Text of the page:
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Virology. 1996 Jan 15;215(2):134-41.

The capsid architecture of channel catfish virus, an evolutionarily distant herpesvirus, is largely conserved in the absence of discernible sequence homology with herpes simplex virus.

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Laboratory of Structural Biology, National Institute for Arthritis, Musculoskeletal and Skin Diseases, National Institutes of Health, Bethesda, Maryland 20892, USA.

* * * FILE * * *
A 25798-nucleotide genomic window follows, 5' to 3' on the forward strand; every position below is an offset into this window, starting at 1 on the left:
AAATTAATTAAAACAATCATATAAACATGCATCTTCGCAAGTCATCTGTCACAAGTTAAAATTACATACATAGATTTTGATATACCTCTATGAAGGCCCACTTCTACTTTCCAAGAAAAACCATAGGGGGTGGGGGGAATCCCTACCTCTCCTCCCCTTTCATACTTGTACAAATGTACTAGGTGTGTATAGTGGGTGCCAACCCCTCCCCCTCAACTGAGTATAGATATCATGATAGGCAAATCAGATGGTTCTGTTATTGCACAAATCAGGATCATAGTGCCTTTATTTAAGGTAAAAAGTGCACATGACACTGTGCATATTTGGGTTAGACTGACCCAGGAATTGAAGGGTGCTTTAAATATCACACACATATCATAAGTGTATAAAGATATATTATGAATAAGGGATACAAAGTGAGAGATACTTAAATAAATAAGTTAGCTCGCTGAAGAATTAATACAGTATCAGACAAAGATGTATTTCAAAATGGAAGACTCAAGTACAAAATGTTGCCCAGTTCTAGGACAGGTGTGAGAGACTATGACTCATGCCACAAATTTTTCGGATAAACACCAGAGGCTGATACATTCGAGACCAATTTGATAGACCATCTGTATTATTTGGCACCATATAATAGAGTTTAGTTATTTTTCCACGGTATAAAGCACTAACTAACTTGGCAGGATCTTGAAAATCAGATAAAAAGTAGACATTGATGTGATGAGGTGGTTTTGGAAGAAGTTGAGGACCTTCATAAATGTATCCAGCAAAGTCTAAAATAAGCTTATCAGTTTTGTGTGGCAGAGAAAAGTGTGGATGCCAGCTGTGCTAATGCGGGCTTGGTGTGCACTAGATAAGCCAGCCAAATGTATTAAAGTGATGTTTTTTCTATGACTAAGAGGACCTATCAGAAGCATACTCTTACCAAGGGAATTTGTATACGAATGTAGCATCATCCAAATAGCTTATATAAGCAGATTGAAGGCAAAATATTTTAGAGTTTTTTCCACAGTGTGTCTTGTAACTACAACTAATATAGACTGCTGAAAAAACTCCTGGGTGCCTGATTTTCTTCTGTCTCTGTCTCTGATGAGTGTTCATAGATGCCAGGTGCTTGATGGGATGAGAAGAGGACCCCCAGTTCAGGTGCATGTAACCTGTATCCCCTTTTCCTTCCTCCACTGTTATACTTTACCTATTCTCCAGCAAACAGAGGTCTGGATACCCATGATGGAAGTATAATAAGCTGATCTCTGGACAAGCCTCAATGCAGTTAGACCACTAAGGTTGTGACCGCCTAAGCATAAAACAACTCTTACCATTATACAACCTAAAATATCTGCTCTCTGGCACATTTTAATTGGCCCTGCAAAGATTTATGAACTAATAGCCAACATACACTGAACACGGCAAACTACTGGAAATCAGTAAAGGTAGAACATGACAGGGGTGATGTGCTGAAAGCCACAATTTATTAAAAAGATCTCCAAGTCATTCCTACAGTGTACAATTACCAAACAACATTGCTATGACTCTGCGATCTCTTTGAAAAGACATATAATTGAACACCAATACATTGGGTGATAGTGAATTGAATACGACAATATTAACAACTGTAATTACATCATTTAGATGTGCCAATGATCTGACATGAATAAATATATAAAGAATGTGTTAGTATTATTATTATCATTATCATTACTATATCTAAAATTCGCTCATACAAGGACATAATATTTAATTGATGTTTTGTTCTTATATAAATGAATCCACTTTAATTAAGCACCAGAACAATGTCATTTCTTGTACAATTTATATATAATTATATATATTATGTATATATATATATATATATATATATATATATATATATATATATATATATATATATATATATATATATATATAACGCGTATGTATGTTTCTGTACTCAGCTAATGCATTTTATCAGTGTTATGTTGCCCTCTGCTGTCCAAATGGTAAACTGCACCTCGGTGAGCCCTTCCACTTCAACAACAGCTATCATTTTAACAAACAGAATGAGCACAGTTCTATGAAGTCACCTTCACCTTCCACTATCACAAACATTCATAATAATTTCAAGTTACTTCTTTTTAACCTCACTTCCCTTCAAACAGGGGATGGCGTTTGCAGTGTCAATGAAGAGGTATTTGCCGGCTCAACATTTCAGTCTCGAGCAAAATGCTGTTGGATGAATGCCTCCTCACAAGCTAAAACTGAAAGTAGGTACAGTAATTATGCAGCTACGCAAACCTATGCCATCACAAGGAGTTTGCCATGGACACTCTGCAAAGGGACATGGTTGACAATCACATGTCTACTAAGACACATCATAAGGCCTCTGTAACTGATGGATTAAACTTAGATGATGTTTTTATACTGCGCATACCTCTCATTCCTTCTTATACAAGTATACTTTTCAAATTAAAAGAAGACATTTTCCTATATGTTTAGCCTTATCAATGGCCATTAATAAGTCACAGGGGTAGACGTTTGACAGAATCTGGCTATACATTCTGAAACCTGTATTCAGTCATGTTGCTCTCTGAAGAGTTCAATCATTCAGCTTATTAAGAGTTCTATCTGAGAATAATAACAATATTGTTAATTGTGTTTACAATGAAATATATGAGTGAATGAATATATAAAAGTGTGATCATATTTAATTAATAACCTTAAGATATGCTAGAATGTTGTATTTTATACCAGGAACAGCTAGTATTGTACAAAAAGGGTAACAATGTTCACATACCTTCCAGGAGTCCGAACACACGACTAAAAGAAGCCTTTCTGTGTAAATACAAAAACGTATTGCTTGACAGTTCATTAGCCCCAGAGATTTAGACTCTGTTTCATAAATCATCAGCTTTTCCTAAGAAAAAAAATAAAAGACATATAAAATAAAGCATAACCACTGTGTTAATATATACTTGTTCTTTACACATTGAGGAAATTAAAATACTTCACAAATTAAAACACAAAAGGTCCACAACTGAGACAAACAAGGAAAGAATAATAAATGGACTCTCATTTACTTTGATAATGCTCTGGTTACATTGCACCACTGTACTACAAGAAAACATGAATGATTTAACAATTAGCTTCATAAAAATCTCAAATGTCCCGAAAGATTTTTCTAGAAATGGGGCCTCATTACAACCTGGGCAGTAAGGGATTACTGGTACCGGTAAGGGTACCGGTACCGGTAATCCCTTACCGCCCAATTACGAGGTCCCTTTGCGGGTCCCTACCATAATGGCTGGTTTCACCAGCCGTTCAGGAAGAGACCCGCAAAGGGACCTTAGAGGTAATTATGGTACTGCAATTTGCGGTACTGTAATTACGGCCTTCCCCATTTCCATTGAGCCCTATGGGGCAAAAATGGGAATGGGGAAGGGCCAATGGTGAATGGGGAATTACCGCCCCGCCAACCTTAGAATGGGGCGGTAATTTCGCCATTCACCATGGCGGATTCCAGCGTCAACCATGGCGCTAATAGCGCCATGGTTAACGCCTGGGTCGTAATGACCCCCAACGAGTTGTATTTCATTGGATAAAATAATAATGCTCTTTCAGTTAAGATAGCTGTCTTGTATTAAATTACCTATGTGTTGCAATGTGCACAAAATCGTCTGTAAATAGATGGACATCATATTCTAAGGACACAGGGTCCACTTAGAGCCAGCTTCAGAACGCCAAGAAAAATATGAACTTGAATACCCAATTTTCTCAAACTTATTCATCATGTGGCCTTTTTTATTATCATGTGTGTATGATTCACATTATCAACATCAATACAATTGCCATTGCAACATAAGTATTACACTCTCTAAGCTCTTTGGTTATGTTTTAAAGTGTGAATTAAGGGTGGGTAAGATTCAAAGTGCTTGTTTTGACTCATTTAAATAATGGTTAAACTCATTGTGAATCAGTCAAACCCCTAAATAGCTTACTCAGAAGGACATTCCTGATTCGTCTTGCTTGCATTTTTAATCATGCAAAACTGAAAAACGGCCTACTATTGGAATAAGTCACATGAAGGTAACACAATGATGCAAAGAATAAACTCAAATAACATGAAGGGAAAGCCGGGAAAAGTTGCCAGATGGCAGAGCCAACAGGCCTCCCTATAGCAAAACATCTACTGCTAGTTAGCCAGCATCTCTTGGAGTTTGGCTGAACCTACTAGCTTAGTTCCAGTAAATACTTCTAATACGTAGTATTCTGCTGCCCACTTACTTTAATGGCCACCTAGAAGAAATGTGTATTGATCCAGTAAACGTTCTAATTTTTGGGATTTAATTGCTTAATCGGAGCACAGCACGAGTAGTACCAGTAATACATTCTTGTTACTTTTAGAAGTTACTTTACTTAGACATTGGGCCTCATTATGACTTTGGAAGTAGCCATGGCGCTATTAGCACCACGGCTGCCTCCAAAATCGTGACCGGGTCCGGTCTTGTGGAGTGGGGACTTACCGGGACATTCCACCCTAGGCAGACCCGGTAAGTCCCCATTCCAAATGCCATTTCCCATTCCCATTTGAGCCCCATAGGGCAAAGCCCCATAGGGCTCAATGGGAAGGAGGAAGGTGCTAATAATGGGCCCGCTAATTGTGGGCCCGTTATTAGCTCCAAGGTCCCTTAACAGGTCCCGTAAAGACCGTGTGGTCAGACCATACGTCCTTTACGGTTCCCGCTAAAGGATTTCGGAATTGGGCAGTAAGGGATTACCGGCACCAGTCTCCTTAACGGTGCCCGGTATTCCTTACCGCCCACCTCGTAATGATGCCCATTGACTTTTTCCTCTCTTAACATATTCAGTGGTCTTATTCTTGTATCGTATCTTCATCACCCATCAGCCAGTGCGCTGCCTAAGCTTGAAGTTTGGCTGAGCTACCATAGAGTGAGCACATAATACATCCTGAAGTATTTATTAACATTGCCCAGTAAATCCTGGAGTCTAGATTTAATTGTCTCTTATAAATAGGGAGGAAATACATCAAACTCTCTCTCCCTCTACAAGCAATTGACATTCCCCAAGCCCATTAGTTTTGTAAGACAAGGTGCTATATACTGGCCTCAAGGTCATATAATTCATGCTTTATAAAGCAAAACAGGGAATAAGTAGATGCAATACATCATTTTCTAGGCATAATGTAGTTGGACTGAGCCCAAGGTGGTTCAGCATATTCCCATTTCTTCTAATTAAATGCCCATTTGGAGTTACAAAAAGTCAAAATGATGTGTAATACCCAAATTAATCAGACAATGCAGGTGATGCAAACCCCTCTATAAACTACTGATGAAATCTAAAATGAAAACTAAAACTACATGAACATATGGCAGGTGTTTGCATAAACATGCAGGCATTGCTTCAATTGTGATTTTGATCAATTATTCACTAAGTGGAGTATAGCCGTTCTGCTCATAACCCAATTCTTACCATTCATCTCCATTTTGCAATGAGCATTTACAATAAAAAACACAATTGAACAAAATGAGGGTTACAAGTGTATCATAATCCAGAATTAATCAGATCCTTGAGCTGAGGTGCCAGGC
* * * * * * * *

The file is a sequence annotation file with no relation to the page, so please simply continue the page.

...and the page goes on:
Although herpesviruses have a wide host range and their genomes vary substantially in size, the nucleocapsid appears to be a conservative element of viral design. The capsid shell is icosahedrally symmetric (T = 16), and 125 nm in diameter and 15nm thick in the case of herpes simplex virus 1 (HSV-1). Channel catfish virus (CCV) has the gross morphology of a herpesvirus, although no relationship to other herpesviruses is evident from the sequences of its proteins. To examine CCV capsid architecture more closely, we have determined its structure by cryoelectron microscopy and three-dimensional image reconstruction. The CCV capsid is smaller than that of HSV-1, but its 12% smaller genome is packed to essentially the same average density; its icosahedral facets are flatter, and its shell is about 20% thinner, consistent with the smaller size of its major capsid protein. Otherwise, their major features are remarkably similar: CCV has the same triangulation number; its hexons and pentons also have chimney-like protrusions with an axial channel through each capsomer; and there are "triplexes" on the outer surface at the sites of local threefold symmetry. The basic herpesvirus capsid architecture is, therefore, remarkably well conserved in CCV and implies a utilitarian basis to this design. The protein composition of CCV mirrors that of HSV-1, except for the absence of the 12-kDa protein, VP26, which is dispensable for assembly in the HSV-1 system and, apparently, wholly dispensable for CCV.

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